More than 120 players have laced them up in Wilkes-Barre/Scranton and then gone on to play in the National Hockey League. That’s no surprise. After all, the main purpose for every American Hockey League team is to prepare players for the big leagues.
But what about when those playing careers come to an end?
Well, it turns out Wilkes-Barre/Scranton is pretty adept at helping players become coaches as well.
At least a dozen former Penguins players either stood behind a bench last year, or will do so in the coming season. Here’s a quick look at they Pens who have gone from the locker room to the coach’s office.
MATT CARKNER: Carkner joined the Penguins in 2006-07 after spending his first five pro seasons with the Cleveland Barons, as well as one game with the San Jose Sharks. The bruising defenseman recorded a career-best 30 points (6+24) in 75 games with Wilkes-Barre/Scranton, and was named the AHL’s recipient of the Yanick Dupre Memorial Award for community service. He spent the next two seasons with the Binghamton Senators, before earning a spot with Ottawa in 2009-10. He played three years with the NHL Pens, followed by two more with the New York Islanders. He finished up his playing career in Bridgeport during the 2015-16 campaign, before transitioning to a coaching role with the Sound Tigers last year.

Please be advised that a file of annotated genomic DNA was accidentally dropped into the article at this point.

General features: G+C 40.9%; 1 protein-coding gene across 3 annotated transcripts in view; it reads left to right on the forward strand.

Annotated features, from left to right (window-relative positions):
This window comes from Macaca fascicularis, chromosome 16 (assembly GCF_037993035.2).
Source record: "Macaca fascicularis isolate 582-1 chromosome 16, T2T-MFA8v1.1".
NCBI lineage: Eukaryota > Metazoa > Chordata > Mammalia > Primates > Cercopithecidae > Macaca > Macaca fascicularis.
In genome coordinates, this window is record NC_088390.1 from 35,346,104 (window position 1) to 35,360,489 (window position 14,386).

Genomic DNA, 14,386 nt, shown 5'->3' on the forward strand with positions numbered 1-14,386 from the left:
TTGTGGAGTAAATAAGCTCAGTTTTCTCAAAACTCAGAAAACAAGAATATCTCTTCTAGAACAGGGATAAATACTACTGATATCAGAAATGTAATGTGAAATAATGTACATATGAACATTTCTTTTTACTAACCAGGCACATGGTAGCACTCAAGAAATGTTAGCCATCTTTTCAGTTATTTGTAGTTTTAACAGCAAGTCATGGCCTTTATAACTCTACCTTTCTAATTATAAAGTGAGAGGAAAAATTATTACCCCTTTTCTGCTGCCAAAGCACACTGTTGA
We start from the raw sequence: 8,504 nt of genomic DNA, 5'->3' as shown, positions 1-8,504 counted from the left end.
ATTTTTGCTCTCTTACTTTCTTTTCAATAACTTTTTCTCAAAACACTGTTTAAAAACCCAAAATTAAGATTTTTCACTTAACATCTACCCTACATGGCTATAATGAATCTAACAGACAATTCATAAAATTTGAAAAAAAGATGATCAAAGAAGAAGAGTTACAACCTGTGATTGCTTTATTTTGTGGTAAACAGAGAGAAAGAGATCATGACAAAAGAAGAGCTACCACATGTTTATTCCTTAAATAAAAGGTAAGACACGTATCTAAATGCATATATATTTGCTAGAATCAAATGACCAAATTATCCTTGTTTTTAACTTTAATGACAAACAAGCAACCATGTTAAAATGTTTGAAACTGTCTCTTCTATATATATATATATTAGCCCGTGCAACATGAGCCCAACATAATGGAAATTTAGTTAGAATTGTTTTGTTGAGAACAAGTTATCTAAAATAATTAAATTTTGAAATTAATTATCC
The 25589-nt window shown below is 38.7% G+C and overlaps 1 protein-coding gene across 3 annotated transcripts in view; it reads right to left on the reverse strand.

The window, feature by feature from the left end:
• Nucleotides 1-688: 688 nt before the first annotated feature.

REID CASHMAN: A standout at Quinnipiac University as a player, Cashman spent parts of two seasons with the Toronto Marlies before splitting the 2008-09 season between the Wheeling Nailers and Penguins. He recorded six points (2+4) in 18 games with the Pens, before joining the Milwaukee Admirals/Cincinnati Cyclones the following year. He finished up his playing career with Linz EHC in Austria before returning to his alma mater as an assistant coach in 2011. Cashman spent five years with Quinnipiac before joining the Hershey Bears coaching staff last year.